Chances are, unless you live in Germany or are addicted to Pinterest, you have probably never heard of Schloss Lichtenstein. Located in the Schwäbish Alb (the Swabian Jura mountains) not far from Ulm or Tübingen, making it a great day trip from either town.
Known informally as “The Little Brother” to Schloss Neuschwanstein, it can be easily overlooked, but it has just as many charms and romance as any other castle, just without the hordes of tourists!
Compared to many other castles in Germany, this castle is a relatively young castle. Technically, there has been a castle here since around 1200, however it was destroyed twice – once in 1311 and again in 1377. A new castle was built about 500m away but soon fell into disuse and ruins. It wasn’t until 1840 when the castle would be redesigned, renovated and built up further by Duke Wilhelm of Urach who was inspired by the novel Lichtenstein written by Wilhelm Hauff.
Today, the great-great grandson of Duke Wilhelm of Urach still owns the castle and it is open to the public for a short 30-minute tour in German, however, there is a possibility of reserving a guide in English, Spanish, Italian and more if you reserve online for a large group. Otherwise, for 1 € Pfand (which you get back after you return it) you can rent a translated version of the guided tour. Although, the tour guide did and can speak good English. (For more information on the castle click here)
Before our tour through the castle started, we meandered around the inner courtyard. If you’re interested in only seeing the courtyard, you can pay 2 € per person/ 1 € per child unless you’re interested in doing the tour which costs 7 € for adults/ 3.50 € for children. Unfortunately, no photography is allowed inside.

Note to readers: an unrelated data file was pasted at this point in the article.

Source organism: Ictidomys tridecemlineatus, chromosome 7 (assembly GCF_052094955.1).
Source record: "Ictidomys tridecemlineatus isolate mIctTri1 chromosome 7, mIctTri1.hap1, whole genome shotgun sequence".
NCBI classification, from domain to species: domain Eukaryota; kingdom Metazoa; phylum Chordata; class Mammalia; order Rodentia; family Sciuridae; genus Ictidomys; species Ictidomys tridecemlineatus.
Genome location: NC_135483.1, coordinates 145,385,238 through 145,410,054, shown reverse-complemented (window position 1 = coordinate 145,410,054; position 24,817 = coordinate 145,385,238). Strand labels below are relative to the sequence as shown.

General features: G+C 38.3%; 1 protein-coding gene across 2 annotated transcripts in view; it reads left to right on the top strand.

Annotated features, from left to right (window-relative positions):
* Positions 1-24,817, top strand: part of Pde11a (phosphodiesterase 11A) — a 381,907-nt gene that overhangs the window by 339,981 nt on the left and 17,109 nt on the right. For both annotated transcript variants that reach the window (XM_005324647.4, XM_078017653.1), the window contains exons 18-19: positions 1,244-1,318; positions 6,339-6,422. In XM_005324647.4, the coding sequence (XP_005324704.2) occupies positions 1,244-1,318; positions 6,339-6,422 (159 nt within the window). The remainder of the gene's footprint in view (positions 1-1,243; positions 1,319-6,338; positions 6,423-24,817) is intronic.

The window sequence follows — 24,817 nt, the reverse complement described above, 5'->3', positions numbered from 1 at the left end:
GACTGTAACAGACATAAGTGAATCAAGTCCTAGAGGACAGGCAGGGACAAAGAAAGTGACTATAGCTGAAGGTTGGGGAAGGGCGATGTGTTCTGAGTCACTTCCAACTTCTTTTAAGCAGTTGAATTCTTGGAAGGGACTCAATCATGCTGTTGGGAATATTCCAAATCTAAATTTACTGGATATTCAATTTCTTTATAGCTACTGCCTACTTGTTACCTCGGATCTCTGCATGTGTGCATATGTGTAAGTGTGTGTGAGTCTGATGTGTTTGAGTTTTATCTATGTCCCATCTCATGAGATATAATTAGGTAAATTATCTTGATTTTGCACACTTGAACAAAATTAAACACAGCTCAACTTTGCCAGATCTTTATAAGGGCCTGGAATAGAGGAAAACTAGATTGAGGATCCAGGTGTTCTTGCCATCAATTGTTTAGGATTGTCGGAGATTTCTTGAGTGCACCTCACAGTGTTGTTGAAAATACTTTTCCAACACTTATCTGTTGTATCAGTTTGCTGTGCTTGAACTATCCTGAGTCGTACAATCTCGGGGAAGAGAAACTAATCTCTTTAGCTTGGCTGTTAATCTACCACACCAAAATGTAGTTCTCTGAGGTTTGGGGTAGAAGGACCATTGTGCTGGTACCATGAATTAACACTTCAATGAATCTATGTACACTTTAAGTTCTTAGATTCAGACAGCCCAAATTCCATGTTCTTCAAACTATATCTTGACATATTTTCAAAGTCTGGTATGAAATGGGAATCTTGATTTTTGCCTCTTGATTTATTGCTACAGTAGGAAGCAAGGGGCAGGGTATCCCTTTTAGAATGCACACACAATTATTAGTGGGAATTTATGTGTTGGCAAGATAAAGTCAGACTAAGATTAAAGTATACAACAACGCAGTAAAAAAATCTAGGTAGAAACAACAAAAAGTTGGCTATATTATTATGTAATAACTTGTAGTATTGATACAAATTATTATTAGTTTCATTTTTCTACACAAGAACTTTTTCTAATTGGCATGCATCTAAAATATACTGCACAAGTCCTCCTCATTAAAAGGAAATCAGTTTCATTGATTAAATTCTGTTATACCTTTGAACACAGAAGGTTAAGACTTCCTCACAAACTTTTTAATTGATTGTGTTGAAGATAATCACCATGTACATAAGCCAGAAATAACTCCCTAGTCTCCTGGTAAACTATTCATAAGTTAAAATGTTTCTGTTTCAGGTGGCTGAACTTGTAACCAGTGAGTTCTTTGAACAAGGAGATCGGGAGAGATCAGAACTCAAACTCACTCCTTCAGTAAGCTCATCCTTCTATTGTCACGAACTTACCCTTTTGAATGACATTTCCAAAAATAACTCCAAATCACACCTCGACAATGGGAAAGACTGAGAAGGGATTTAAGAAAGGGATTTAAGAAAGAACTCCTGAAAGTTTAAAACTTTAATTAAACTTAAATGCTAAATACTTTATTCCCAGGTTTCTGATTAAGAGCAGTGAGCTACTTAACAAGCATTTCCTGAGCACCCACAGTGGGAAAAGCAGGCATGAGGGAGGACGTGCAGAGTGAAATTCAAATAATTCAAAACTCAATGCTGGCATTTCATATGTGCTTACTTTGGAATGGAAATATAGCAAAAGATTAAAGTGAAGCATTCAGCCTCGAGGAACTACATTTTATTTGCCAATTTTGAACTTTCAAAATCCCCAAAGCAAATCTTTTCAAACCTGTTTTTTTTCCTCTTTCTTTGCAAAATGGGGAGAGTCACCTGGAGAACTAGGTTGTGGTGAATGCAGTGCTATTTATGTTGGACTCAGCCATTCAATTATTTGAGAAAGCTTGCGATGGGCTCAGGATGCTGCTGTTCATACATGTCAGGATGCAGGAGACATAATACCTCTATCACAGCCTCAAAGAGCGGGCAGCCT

During the tour, you will get the chance to see the Armory which has a collection of armor and weapons collected by the Duke Wilhelm of Urach from the Middle Ages. There is even a child’s armour which originally would have fit a young boy of 12-14, but today would only fit about an 8-10 year old.
To the left of the Armory was the Catholic Chapel which was only used by the family for special occasions. On the wall there hangs one of the best preserved paintings in the castle dating back over 550 years, which still has magnificent color and has NEVER been renovated! The picture was absolutely stunning and still vibrant!
Other rooms include the Hunter’s Drinking room with witty phrases about drinking and hunting, the Royal Chamber, Coat of Arms Room and the Knight’s Hall which has a mirror that still has a bullet hole from WWII but which has no confirmed explanation as to how it got there.
Once finished with the tour, we snapped a few more pictures of the beautiful castle!
After we exited the castle, we followed the train outside of the castle to the old ruins of the castle and where there was a small monument dedicated to the Duke Wilhelm of Urach, looking at his castle.
After you have driven back down the hill, at the foot of the castle is a small town called Honau which you can stop and grab a quick view of the castle perched up high in the mountains.
Some interesting facts about the castle:
- Many other castles and buildings have been influenced by Lichtenstein.
- In 2009 Dornröschen (Sleeping Beauty) was filmed at the castle.
- The castle has a huge champagne glass which was a gift to Duke Wilhelm that needs at least 3 people in order to use it and can hold 3 bottles of champagne.
- It only took 2 years to build the castle from 1840-1842.
- It was actually built as a hunting lodge
- During WWII, the tower was destabilized and was renovated in the 80s.
- One of the only castles inspired by a book
- Lichtenstein literally translates to “Light Colored Stone”
- It’s only an hours drive from Stuttgart and Ulm and Blaubeuren and a 40 minute drive to Burg Hohenzollern and Tübingen.
If you’re interested in visiting Germany and are looking for more information, I highly recommend using the DK Eyewitness Travel Guide! Without these guides, I would be lost! This is my travel Bible!
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